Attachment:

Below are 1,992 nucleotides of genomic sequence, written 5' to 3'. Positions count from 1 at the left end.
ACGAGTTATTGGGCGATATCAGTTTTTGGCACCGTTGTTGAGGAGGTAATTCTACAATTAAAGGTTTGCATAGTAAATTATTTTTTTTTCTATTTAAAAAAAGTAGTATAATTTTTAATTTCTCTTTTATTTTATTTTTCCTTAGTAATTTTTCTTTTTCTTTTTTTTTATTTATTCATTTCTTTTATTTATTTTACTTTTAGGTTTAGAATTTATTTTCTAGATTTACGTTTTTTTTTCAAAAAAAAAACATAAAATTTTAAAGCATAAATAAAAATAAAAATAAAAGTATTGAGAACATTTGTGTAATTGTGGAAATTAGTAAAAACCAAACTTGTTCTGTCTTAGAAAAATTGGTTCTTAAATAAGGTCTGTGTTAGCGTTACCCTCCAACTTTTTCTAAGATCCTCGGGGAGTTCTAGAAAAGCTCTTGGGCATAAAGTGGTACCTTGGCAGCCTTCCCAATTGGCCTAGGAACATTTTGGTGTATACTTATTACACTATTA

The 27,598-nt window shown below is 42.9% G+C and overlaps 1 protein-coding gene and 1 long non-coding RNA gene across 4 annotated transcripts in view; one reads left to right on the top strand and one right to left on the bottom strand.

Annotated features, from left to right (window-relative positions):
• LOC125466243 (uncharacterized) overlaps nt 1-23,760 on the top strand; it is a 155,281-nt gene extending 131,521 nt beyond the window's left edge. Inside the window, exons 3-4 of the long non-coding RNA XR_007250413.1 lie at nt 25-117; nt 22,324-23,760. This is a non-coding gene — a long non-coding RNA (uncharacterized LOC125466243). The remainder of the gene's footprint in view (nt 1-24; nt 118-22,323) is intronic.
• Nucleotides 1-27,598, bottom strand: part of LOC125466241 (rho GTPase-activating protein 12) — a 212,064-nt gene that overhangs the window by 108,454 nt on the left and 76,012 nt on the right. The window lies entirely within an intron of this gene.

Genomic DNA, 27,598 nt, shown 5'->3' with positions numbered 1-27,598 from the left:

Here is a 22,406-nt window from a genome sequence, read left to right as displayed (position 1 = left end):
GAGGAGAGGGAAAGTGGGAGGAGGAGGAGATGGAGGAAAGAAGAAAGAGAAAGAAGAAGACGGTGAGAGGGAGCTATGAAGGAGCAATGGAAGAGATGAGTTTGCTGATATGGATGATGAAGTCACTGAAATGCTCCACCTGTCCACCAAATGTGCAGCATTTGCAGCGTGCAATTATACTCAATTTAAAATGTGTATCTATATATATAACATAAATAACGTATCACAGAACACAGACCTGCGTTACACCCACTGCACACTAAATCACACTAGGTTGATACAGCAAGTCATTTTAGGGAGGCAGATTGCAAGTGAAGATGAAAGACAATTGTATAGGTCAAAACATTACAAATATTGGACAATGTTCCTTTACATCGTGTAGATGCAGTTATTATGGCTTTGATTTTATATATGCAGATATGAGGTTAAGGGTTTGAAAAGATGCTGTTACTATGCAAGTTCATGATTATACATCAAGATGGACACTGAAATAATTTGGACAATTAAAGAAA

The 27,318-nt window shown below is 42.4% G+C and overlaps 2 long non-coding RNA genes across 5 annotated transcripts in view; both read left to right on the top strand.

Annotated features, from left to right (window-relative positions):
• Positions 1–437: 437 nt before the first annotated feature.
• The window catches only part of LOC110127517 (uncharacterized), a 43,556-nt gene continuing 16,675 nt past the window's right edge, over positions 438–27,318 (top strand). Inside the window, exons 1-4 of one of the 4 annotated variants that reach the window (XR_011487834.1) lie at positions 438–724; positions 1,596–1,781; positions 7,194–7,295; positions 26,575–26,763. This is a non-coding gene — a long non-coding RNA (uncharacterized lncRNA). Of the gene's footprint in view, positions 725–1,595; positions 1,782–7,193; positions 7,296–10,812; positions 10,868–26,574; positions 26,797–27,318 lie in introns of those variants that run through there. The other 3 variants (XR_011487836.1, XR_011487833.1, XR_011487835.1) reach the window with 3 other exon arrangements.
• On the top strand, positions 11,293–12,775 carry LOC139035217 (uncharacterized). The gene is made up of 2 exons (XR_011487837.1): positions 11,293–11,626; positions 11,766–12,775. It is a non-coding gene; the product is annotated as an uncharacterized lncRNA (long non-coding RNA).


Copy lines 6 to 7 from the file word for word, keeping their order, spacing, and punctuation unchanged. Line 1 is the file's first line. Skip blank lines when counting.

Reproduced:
• Nucleotides 1-27,598, bottom strand: part of LOC125466241 (rho GTPase-activating protein 12) — a 212,064-nt gene that overhangs the window by 108,454 nt on the left and 76,012 nt on the right. The window lies entirely within an intron of this gene.

Genomic DNA, 27,598 nt, shown 5'->3' with positions numbered 1-27,598 from the left: